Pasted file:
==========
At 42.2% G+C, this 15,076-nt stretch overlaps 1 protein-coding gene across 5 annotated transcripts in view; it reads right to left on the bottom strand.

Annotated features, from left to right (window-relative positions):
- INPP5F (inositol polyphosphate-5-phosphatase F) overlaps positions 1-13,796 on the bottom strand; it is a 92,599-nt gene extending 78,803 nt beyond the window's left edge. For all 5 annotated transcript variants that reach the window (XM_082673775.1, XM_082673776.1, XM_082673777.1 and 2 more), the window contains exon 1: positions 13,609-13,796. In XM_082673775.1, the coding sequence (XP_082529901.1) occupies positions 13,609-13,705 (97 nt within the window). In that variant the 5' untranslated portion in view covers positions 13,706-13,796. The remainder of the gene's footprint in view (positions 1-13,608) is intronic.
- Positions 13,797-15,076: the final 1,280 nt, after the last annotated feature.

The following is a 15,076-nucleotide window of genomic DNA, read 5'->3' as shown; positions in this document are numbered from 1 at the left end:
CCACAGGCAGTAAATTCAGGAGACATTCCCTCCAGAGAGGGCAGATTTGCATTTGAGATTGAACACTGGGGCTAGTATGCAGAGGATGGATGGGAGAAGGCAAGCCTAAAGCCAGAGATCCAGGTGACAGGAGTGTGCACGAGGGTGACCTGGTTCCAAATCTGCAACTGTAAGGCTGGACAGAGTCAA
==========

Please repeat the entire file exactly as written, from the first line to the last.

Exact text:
At 42.2% G+C, this 15,076-nt stretch overlaps 1 protein-coding gene across 5 annotated transcripts in view; it reads right to left on the bottom strand.

Annotated features, from left to right (window-relative positions):
- INPP5F (inositol polyphosphate-5-phosphatase F) overlaps positions 1-13,796 on the bottom strand; it is a 92,599-nt gene extending 78,803 nt beyond the window's left edge. For all 5 annotated transcript variants that reach the window (XM_082673775.1, XM_082673776.1, XM_082673777.1 and 2 more), the window contains exon 1: positions 13,609-13,796. In XM_082673775.1, the coding sequence (XP_082529901.1) occupies positions 13,609-13,705 (97 nt within the window). In that variant the 5' untranslated portion in view covers positions 13,706-13,796. The remainder of the gene's footprint in view (positions 1-13,608) is intronic.
- Positions 13,797-15,076: the final 1,280 nt, after the last annotated feature.

The following is a 15,076-nucleotide window of genomic DNA, read 5'->3' as shown; positions in this document are numbered from 1 at the left end:
CCACAGGCAGTAAATTCAGGAGACATTCCCTCCAGAGAGGGCAGATTTGCATTTGAGATTGAACACTGGGGCTAGTATGCAGAGGATGGATGGGAGAAGGCAAGCCTAAAGCCAGAGATCCAGGTGACAGGAGTGTGCACGAGGGTGACCTGGTTCCAAATCTGCAACTGTAAGGCTGGACAGAGTCAA